Results and discussion

Initially, we screened 29 patients with candidemia undergoing hemodialysis along the period of our study. A total of 15 patients were excluded because they developed candidemia before a 3 month-period of RRT was completed or were hospitalized for more than 48h. Consequently, our casuistic consisted of 14 outpatients with candidemia and RRT by hemodialysis. The incidence of candidemia ranged from 0.04 to 0.32 cases per 1000 hemodialysis sessions per year, and the highest rate was recorded in 2006, suggesting the occurrence of a possible outbreak (Fig. 1).

Fig. 1.

Candidemia incidence in chronic hemodialysis patients from 2006 to 2009.

(0,07MB).

Demographics, clinical characteristics, underlying conditions and outcomes are summarized in Table 1. Most patients (57%) were female, and the median age was 45.5 years, ranging from 22 to 79 years. We noted the occurrence of previous episodes of bacteremia in 5 patients (35.7%), diabetes mellitus in 4 patients (28.6%) and kidney engraftment failure in 4 patients (28.6%). Other predisposing conditions for candidemia included the presence of central venous catheters in 13 cases (92.9%), previous exposure to antibiotics in 7 cases (50%) and corticosteroids in 6 cases (43%).

Table 1.

Demographics, clinical characteristics, risk factors and outcomes of 14 candidemia patients under renal replacement therapy.

Variables  Outpatient n=14 (%) 
Gender
Female/male  8 (57.1)/6 (42.9) 
Age (year)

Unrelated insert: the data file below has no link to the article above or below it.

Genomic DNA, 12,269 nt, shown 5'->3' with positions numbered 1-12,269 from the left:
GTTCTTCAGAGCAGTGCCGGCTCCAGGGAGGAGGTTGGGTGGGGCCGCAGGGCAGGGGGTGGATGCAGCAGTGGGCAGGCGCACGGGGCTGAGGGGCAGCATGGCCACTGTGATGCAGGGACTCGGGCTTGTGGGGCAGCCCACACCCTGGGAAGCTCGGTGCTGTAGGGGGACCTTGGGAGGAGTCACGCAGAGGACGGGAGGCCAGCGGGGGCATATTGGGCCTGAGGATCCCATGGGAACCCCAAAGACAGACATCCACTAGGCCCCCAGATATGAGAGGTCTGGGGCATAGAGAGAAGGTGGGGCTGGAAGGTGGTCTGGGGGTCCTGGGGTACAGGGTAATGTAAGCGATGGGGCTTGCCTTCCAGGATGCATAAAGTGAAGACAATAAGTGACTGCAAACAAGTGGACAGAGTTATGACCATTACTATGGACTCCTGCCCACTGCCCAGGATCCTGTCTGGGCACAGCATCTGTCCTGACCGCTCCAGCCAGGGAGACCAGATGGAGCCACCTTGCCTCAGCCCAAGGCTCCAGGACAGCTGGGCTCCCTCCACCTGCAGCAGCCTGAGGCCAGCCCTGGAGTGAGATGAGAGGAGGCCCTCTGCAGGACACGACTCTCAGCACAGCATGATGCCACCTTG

Median/range  45.5/22–79 
Underlying conditions
Diabetes mellitus  4 (28.6) 
Neoplasia  3 (21.4) 
Autoimmune disease  1 (7.1) 
Heart failure  1 (7.1) 
Brain stroke  3 (21.4) 
Dementia  1 (7.1) 
Kidney engraftment failure  4 (28.6) 
Previous bacteremia (≤14 days)  5 (35.7) 
Antibiotics use  7 (50) 
Gastric protector use  4 (28.6) 
Central venous catheter  13 (92.9) 
Previous corticosteroids  6 (42.9) 
Vascular device used at the onset of candidemia
Tunneled catheter  10 (71.4) 
Short-term catheter  3 (21.4) 
PTFE grafts  1 (7.1) 
Deep-seated infections
Endocarditis  5 (35.7) 
Endophthalmitis  1 (7.1) 
Mortality at 30 days  1 (7.1) 
Species
C. parapsilosis complex  14 (100) 
C. orthopsilosis  8 (57.1) 

CVCs are a major risk factor for candidemia in patients under chronic hemodialysis.6,27 In our study, 13 out of 14 patients with candidemia were under hemodialysis through CVC, included tunneled catheters in 10 cases (71.4%) and short-term catheters in 3 cases (21.4%) (see Table 1). It is relevant to mention that those patients had been under the use of vascular devices for periods ranging from 11 to 277 days before developing candidemia. Indeed, even after the diagnosis of candidemia, catheters were removed only after a median of 10 days. The role of catheter use for dialysis (vs. native graft or fistula) as an independent risk factor for candidemia was illustrated by Pyrgos et al.25

It is well established that arteriovenous fistulas (AVFs) are the best means of access for hemodialysis therapy due to their lower complications rates than with CVC.2,12 In countries such as Japan, Italy, Germany, France, Spain and England, the use of AVF ranges from 67% to 91% in hemodialysis patients. However, in the United States, this rate is significantly lower than in other countries (approximately 47%) due to the high incidence of chronic renal diseases in patients with diabetes, myocardial ischemic disease and peripheral vascular disease, which are known to lead to early failure of this type of access to hemodialysis.14,17

Our findings contrast with the data provided by the Brazilian Society of Nephrology (BSN) regarding the rate of patients dialyzed without fistula.21 In our study, all patients with candidemia were under hemodialysis using a CVC, whereas the BSN 2013 reported that approximately 15% of patients were dialyzed by catheter. As previously described, vascular catheters should be utilized for short periods of time, ideally only until a permanent vascular access has matured, to reduce the risks of bloodstream infections.2,7